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  7. #7

    Default Re: NYT Article on High-Beam Usage

    Quote Originally Posted by Ls400 View Post
    Thanks guys, I re-read the article and I better understand it now, especially the part about switching from "low beams to off." In my initial reading, I thought, for some reason, he meant to permanently switch them off around the hazard. That didn't seem to strike me as particularly prudent. I can see how rapidly toggling between low-beams and off once or twice can send a better, less blinding message.

    At the same time, in my experience, it seems that it's easier to flick the high-beams on than to turn the lights off and back on again. At least in the cars I've sat in, switching from low-beam to off and back on is a more involved process than simply toggling between low and high-beams. In many cars, the high-beam stalk is spring-loaded and will return back to low-beam mode without any additional driver intervention. If switching from low to off to low again takes even a second, that's easily 50+ feet traveled in the dark, as 40 MPH is nearly 60 feet/second. ~40 MPH seems like a reasonable target speed to hit when travelling around hazards on a highway.
    The problem is high beams can at times temporarily blind oncoming drivers and I've never heard of flashing high beams as a warning sign but typically when someone flashes high beams it is to tell someone else to turn OFF their high beams and in a group of cars they could be flashing at someone else's high beams on and you wouldn't know if that were the reason or some sort of warning ahead.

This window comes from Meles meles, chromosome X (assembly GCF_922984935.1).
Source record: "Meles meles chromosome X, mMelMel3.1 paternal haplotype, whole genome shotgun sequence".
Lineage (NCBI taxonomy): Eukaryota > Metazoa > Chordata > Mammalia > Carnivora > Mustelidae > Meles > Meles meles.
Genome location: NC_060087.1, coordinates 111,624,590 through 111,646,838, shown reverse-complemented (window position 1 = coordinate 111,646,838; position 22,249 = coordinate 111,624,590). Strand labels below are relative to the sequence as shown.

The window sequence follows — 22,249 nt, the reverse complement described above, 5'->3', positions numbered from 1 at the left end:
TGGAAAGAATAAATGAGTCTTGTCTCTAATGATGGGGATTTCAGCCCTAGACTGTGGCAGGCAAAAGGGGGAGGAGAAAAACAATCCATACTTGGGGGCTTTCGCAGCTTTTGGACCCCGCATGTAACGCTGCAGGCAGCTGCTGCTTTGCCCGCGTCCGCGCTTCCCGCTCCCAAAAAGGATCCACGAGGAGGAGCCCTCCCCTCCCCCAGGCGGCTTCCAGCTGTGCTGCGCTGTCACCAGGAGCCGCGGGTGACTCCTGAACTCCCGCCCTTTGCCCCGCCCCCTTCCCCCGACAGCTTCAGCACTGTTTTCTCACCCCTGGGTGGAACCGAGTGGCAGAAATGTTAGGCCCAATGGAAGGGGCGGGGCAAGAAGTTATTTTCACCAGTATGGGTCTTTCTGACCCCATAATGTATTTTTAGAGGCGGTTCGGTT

The same thing about turning off headlights if you blind someone how long till they regain good vision from it that you travel? It may be even more than you having your lights OFF/ON. I've been blinded by high beams when my windshield was a little dirty from dust on it from working on/near construction sites. It may be for some easier to flick high beams for the driver warning others but if you blind the oncoming drivers by perhaps the position of your vehicle on the road (curves, elevation differences) with high beams they may end up having to recover from that distraction and not see what is coming ahead. Add to the mix people who have HID headlights and plastic hazed housings plus out of alignment headlights or heavy weights in the back of a vehicle that affect the headlights angle these can add to the chance of blinding oncoming traffic.